I have a ton of pics, I'll try and post them up ASAP. I just got back to work, so this thread will be a slow process. If you have any questions please post them up, it may help jog my memory!
Day 1 5 Torre- Citta di Fiume
Day 2Citta' di Fiume -Tissi
Day 3Tissi - Carestiato
Day 4 via Ferrate "Constantini"
Day 5 Carestiato- Pian de Fontana
Day 6 Pian de Fontana - Algordino (Bus Stop)
Pack weight at start: 29lbs with food and 2.5L of water
Granite Gear Meridian Vapor pack w/ cover
Camelbak 100oz bladder
Big Agnes Yampa sleeping bag
Big Agnes Insulated Air core sleeping pad
Peztl Elios Helmet
via Ferrate kit
Ti cookit w/Ti spork
Coleman F1 stove w/ 4 oz MSR fuel
Med/survival/ repair kit
MSR Pack towel
OR "packlite" Goretex jacket and pants
Peztl Tactikka Plus headlamp
Komperdell Alpinista trekking poles
SPF 50 Sun block
Microfiber hand towel (worn on shoulder strap for sweat duties)
Suunto Vector watch
OR Sunrunner hat
Under Armor boxer briefs
ExOfficio "BugOFF" convertable pants
Synthetic running shirt (Adidas I think?)
Columbia hiking socks
Patagonia midweight thermals (top/bottom)
Nike running shorts
2 pair UA underwear
2 pair running socks (worn together)
Columbia hiking socks
I washed my trail clothes every night and wore my pack clothes at night. My trail clothes were almost always dry the next day. The rifugios all provide slippers for wear inside.
There was contraversy amongst the group here. I chose to wear La Sportiva Wildcat trail runners. 1 person went with trail runners that had gortex and the other 2 went with traditional hiking boots (both Asolo I think).
My thoughts on shoes changed hourly depending on trail conditions. We had a ton of loose rock/ scree, snow fields, muddy livestock trails and a little bit of scrambling thrown in for fun. In the snow and muck I was unhappy. But each morning when I put on my completely dry shoes I was pretty stoked. The next time, I would look for something between a hiker/ trail runner and add some short gaiters for the snow. A stiffer sole and a little more toe protection would have been great in the rocks. That being said I did not experience a single blister or any foot pain other than minor bruising of my pinky toe when I kicked a rock crossing a scree field.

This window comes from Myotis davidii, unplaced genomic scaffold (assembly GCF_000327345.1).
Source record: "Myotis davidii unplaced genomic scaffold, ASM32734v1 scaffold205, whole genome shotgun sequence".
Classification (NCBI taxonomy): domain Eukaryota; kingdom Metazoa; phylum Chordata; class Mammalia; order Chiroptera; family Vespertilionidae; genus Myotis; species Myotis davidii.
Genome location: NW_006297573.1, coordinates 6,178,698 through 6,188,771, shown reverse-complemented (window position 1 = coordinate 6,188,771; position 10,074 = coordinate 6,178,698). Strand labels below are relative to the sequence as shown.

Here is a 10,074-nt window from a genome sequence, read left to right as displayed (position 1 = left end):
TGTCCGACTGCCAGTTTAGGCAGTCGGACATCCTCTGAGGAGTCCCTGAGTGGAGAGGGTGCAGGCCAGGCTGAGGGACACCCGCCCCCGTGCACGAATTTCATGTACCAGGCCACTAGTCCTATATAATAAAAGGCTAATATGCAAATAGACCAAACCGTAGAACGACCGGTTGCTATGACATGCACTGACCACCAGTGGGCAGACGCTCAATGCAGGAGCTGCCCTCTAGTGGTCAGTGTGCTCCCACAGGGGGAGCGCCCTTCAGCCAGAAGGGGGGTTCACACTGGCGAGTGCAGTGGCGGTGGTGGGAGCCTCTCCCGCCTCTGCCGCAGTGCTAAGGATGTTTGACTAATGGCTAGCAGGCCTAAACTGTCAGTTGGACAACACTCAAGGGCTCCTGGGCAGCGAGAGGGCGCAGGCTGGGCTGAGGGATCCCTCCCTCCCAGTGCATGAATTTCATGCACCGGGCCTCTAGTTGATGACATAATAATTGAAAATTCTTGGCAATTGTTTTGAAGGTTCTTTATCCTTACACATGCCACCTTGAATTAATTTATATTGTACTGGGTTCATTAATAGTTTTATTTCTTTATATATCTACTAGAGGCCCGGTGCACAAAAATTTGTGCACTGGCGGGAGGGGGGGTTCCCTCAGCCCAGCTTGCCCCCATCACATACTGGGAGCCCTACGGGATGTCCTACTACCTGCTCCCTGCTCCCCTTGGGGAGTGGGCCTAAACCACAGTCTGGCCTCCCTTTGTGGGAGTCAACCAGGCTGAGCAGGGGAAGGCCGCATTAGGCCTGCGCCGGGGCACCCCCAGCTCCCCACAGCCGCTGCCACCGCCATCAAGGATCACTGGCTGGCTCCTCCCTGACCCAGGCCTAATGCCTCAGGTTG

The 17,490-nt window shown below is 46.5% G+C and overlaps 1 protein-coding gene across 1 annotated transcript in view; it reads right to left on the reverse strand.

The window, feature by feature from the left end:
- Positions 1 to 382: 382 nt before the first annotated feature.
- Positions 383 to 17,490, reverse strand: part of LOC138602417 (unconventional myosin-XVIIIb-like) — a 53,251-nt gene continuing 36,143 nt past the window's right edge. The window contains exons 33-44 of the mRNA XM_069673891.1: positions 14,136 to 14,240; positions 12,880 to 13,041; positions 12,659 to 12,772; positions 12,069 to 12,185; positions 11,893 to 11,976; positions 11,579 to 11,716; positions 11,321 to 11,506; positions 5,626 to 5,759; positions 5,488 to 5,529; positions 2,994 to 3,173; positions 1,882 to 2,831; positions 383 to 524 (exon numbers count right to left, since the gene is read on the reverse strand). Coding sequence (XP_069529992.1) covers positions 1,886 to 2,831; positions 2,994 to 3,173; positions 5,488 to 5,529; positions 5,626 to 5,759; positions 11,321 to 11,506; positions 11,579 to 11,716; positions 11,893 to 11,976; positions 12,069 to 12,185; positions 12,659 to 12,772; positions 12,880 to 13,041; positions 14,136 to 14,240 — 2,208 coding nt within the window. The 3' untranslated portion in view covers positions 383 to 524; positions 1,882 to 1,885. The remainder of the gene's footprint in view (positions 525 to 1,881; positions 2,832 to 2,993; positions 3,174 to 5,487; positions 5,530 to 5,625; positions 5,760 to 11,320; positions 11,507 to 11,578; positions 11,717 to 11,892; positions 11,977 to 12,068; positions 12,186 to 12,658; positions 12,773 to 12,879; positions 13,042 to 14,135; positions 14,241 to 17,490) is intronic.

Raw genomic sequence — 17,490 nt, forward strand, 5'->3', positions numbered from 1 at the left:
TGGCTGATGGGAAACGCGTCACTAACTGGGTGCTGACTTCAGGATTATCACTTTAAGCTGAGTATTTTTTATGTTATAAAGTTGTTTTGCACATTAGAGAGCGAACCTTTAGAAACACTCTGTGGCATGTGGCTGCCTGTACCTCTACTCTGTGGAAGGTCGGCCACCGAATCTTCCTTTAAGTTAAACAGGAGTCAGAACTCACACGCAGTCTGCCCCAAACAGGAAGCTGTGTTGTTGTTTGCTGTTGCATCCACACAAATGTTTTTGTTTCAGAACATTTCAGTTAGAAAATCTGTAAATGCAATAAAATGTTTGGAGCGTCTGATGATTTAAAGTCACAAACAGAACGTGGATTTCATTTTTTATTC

The best part of hiking/climbing here is the rifugios! Alpine Club members general pay about 35 Euro for half pension. Thats generally a 2-3 course dinner, breakfast and a bed for the night! Some of the food was just "good" and some was incredible! Breakfast was pretty typical european fare of bread and jam. Dinner was a hearty soup or pasta dish, followed by a meat dish and side and if you were lucky a desert! Wine and beer was also avialable for a reasonable price. We were probably consuming 3-5k in calories just from the rifugios. If you wanted to you could easily plan your trip to eat lunch at a rifugio as well.
2-3 protein/ energy bars per day
A gallon bag of trail mix (I used this to fill a smaller bag that was easily accesible)
1 freeze dried meal (back up in case we had to bivy a night)
Camelbak electrolyte tabs 1 regular and 1 with caffiene.
I brought a variety of energy bars and consumed them on the trail. We averaged about 8hrs of walking a day at a pretty good pace. We rarely stopped for a break longer than a minute or two to snap some pics. My favorite bars were; Detour, Balance Bar; Optimum Energy and Muscle Milk. They pretty much all held up great and tasted like candy bars. The Balance Bar was the only on that showed any signs of melting.
Trail Mix Recipe:
Honey Teddy Grahams
I thought my mix was a good mix of salty and sweet and held up very well. A couple of the other guys added more dried fruit or chocolate bits and ended up with congealed messes.
In the end I had about 1/2 days food left. I thought that was a good amount for a reserve in case of a problem.